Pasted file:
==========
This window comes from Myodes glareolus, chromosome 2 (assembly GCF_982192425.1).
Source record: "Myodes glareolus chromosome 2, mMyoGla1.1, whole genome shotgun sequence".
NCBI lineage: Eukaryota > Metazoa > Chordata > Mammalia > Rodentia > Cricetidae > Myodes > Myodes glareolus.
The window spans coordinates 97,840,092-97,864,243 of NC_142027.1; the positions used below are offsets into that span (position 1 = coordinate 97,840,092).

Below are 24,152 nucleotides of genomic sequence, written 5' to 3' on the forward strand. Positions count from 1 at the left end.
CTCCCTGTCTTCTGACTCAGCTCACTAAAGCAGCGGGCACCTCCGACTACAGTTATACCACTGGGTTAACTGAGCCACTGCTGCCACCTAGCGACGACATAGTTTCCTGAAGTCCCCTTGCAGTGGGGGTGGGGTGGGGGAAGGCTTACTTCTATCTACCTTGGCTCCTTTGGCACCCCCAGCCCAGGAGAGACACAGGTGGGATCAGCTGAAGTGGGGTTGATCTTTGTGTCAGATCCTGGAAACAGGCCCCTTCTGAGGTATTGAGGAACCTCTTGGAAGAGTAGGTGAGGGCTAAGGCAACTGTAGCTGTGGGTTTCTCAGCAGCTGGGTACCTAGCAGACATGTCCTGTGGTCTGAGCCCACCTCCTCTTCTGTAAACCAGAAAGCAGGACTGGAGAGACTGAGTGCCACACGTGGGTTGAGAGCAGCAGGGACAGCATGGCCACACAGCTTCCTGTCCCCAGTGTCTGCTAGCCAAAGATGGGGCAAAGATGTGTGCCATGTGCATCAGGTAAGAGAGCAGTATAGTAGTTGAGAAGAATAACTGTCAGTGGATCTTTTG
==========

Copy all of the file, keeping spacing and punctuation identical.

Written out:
This window comes from Myodes glareolus, chromosome 2 (assembly GCF_982192425.1).
Source record: "Myodes glareolus chromosome 2, mMyoGla1.1, whole genome shotgun sequence".
NCBI lineage: Eukaryota > Metazoa > Chordata > Mammalia > Rodentia > Cricetidae > Myodes > Myodes glareolus.
The window spans coordinates 97,840,092-97,864,243 of NC_142027.1; the positions used below are offsets into that span (position 1 = coordinate 97,840,092).

Below are 24,152 nucleotides of genomic sequence, written 5' to 3' on the forward strand. Positions count from 1 at the left end.
CTCCCTGTCTTCTGACTCAGCTCACTAAAGCAGCGGGCACCTCCGACTACAGTTATACCACTGGGTTAACTGAGCCACTGCTGCCACCTAGCGACGACATAGTTTCCTGAAGTCCCCTTGCAGTGGGGGTGGGGTGGGGGAAGGCTTACTTCTATCTACCTTGGCTCCTTTGGCACCCCCAGCCCAGGAGAGACACAGGTGGGATCAGCTGAAGTGGGGTTGATCTTTGTGTCAGATCCTGGAAACAGGCCCCTTCTGAGGTATTGAGGAACCTCTTGGAAGAGTAGGTGAGGGCTAAGGCAACTGTAGCTGTGGGTTTCTCAGCAGCTGGGTACCTAGCAGACATGTCCTGTGGTCTGAGCCCACCTCCTCTTCTGTAAACCAGAAAGCAGGACTGGAGAGACTGAGTGCCACACGTGGGTTGAGAGCAGCAGGGACAGCATGGCCACACAGCTTCCTGTCCCCAGTGTCTGCTAGCCAAAGATGGGGCAAAGATGTGTGCCATGTGCATCAGGTAAGAGAGCAGTATAGTAGTTGAGAAGAATAACTGTCAGTGGATCTTTTG